Native Code vs. Browser (a test)

I was really happy to see this test (from themaninblue) comparing Canvas, HTML, SVG, and Flash. It says that Flash is a little bit faster at drawing a particle system, not that much.

I ran his tests for my desktop PC, using the "1000 particle" mode:
And in the land of the blind, the one-eyed man is king...

So just for kicks, I coded up a native windows particle system just to compare. (It's quite safe to try, if you have Windows.)

My code runs about 350FPS on the same test

I know that's sort of silly, but it also looked bad if I used more than 1000 particles at a time. So my simple code is 12x faster than the fastest Canvas browser, and 8x faster than Flash. I suspect some of this is the Javascript time, and some is drawing.

This is not a GPU-based app. It doesn't even use DirectDraw. It doesn't use SIMD. It's just a 32-bit bitmap that I draw stuff to, in a loop.

So it seems like there's a bit of room to make browsers faster without requiring a GPU. Or maybe there are better opportunities to do vector operations in browsers and make Javascript use less time.

But overall, I don't know why we're not paying attention to pixel-bound inner loops in the browsers, like people have for years in native code. There's apparently a lot of room for improvement.

9 comments:

  1. Have you tried testing HTML5 on Safari? Or seen the demos on apple's site. They seemed awful Safari-specific but they were rock solid (easily 60fps) on my piddly 13" macbook pro. Very iPad-like. Chrome in comparison was chugging.

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  2. More for an apples-to-apples comparison, you might wish to try porting your C++ code to http://code.google.com/p/nativeclient/. I'm also interested in what the WebGL performance would be running in hardware with the animations handled by shaders.

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  3. @steve - Safari is not faster, at least for these tests. Not sure why.

    @gavin - Also apparently Chrome now has an "enable hardware compositor" flag....should try that one too. For the physics portion, I tweaked his javascript for awhile and got a 10% speed increase (not much). But probably removing some of the object stuff and just doing tight for loops might give v8 another leg up.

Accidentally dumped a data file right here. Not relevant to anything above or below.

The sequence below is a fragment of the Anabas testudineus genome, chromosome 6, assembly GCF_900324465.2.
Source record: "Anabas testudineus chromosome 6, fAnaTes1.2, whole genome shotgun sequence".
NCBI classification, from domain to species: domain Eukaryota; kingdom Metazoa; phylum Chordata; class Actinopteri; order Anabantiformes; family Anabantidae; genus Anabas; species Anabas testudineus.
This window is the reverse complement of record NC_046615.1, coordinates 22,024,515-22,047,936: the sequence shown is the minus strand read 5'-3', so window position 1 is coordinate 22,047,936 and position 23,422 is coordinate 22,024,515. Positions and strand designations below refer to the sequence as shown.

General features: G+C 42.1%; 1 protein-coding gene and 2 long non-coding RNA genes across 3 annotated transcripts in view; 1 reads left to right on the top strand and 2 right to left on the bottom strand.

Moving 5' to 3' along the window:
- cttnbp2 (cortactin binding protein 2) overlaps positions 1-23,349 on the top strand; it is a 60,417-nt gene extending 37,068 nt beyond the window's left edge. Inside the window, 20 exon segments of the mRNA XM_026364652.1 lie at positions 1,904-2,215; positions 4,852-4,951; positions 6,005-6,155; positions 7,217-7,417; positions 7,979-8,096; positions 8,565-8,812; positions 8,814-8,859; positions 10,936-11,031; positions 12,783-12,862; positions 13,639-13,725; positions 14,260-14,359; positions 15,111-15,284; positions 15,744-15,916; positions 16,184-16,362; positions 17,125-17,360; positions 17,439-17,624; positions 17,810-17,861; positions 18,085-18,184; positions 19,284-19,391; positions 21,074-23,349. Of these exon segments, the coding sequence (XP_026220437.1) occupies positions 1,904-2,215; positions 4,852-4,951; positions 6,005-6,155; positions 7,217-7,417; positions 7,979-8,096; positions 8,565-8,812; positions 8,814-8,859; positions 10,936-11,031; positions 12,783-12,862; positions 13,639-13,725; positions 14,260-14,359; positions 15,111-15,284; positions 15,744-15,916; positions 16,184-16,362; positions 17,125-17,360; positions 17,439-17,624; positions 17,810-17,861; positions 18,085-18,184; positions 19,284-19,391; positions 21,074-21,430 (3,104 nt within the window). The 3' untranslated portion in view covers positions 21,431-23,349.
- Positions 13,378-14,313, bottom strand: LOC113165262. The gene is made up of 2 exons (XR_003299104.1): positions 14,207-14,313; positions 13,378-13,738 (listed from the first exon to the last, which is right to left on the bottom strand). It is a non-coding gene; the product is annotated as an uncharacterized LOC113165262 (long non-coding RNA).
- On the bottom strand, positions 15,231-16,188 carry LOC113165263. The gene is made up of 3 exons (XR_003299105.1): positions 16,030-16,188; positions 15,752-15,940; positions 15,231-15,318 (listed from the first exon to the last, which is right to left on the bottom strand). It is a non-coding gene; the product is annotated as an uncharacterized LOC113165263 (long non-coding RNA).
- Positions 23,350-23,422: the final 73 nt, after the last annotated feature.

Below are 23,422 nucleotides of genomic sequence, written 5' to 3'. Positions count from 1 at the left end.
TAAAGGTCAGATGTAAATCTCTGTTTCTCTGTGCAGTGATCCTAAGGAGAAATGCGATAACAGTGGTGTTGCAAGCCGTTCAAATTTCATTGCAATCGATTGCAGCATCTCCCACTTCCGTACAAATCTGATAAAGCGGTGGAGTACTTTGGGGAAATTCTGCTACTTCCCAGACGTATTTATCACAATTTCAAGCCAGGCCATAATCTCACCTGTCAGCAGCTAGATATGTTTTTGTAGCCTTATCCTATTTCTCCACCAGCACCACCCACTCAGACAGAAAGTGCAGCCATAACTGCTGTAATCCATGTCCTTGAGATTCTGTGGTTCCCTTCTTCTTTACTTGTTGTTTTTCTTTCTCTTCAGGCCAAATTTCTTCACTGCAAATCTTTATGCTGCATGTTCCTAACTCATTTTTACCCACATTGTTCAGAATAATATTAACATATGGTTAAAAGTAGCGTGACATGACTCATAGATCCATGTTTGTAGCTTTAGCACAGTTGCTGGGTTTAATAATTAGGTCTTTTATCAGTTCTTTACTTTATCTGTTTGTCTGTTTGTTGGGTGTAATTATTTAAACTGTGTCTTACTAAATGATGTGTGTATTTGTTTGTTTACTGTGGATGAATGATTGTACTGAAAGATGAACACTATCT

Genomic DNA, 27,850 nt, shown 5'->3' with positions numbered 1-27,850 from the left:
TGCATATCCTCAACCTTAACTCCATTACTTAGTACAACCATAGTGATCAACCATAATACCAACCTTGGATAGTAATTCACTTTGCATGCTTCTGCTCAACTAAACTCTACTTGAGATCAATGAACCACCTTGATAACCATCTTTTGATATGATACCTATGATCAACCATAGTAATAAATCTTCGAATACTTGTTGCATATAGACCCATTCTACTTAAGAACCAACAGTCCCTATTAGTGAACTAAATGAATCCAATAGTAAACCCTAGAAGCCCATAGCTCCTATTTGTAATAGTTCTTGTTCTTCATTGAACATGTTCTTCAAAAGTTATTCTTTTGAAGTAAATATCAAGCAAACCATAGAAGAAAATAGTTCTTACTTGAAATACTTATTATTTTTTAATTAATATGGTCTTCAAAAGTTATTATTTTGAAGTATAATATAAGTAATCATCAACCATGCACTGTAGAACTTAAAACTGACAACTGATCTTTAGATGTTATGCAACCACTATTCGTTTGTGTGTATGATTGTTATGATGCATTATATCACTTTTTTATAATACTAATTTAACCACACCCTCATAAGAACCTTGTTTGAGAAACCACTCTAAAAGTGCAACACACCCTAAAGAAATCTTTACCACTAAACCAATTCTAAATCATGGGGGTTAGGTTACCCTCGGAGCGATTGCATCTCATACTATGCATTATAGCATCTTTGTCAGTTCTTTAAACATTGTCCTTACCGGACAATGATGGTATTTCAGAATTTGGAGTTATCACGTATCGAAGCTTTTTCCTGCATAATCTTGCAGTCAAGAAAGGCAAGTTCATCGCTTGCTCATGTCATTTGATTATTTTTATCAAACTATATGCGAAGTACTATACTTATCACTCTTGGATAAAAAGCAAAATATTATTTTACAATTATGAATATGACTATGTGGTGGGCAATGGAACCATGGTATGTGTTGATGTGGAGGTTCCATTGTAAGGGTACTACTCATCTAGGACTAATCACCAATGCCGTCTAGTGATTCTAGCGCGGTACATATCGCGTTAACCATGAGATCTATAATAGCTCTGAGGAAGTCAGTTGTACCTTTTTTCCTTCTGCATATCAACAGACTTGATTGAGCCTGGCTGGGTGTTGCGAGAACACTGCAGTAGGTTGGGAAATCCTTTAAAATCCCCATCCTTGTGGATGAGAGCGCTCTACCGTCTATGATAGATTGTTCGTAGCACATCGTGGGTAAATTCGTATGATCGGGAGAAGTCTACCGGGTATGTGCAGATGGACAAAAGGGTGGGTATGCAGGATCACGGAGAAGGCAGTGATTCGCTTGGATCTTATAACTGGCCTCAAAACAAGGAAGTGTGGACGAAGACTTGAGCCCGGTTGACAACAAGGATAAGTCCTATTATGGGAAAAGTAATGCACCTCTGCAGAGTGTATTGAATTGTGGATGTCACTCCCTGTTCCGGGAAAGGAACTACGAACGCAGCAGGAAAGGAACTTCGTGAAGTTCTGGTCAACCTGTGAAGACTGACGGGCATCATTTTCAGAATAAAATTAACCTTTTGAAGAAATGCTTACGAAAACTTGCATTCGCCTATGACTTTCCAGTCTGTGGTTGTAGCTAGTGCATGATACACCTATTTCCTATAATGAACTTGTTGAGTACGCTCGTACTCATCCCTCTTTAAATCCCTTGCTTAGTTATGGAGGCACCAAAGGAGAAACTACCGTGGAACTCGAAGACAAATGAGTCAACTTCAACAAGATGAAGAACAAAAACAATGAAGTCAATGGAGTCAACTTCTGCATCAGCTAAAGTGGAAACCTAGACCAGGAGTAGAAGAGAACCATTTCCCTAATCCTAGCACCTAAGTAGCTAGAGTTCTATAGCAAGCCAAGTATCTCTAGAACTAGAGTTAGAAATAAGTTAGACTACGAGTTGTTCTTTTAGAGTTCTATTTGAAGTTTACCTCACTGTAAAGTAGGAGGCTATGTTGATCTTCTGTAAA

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  4. The reason Chrome is slow on the IE9 bitmap tests is due to its high-quality resampling...they have put in a patch to allow animated bitmaps to draw with bilinear: https://bugs.webkit.org/attachment.cgi?id=57332&action=edit

    I wonder how fast their software bilinear is :)

    However, regarding the original post, the particle test is just vectors, so it shouldn't matter so much.

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  5. sort of blends rendering and "business logic" though, no? wouldn't it be interesting to connect v8 or tamarin to you compositor? (but yeah, I agree :))

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  6. @sree - definitely, and Chrome's profiler says more than half the time is javascript, so it could be very v8 dependent. I wonder how well that profile reflects reality. :)

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  7. Dear Michael

    I downloaded and ran your desktop version of the particle simulation, and it does indeed give a very high frame rate.

    What language did you use to make the exe? Would you mind sharing the source code?

    Kind regards

    Matt

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  8. Hi Michael

    I took the plunge and downloaded your dekstop particle app - amazing how much faster it runs than anything browser based.

    I am a science teacher and love coding simple flash and/or javascript animations.

    May I ask what language your desktop animation is coded in? And would you be willing to share it? I always think a particle animation is a great way to try and learn a new language. Perhaps I have never learnt any languages outside of the browser.

    Kind regards

    Matt

    ruby_murray1@hotmail.com

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  9. Hi Gabber - the code is my own framework, used in a bunch of large applications, so it's not publicly available.

    However, you may be able to adapt blttest (http://stereopsis.com/blttest/) to do something similar.

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